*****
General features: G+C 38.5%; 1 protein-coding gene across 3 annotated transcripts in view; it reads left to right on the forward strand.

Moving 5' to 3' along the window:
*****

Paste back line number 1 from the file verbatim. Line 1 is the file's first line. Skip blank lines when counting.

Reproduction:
General features: G+C 38.5%; 1 protein-coding gene across 3 annotated transcripts in view; it reads left to right on the forward strand.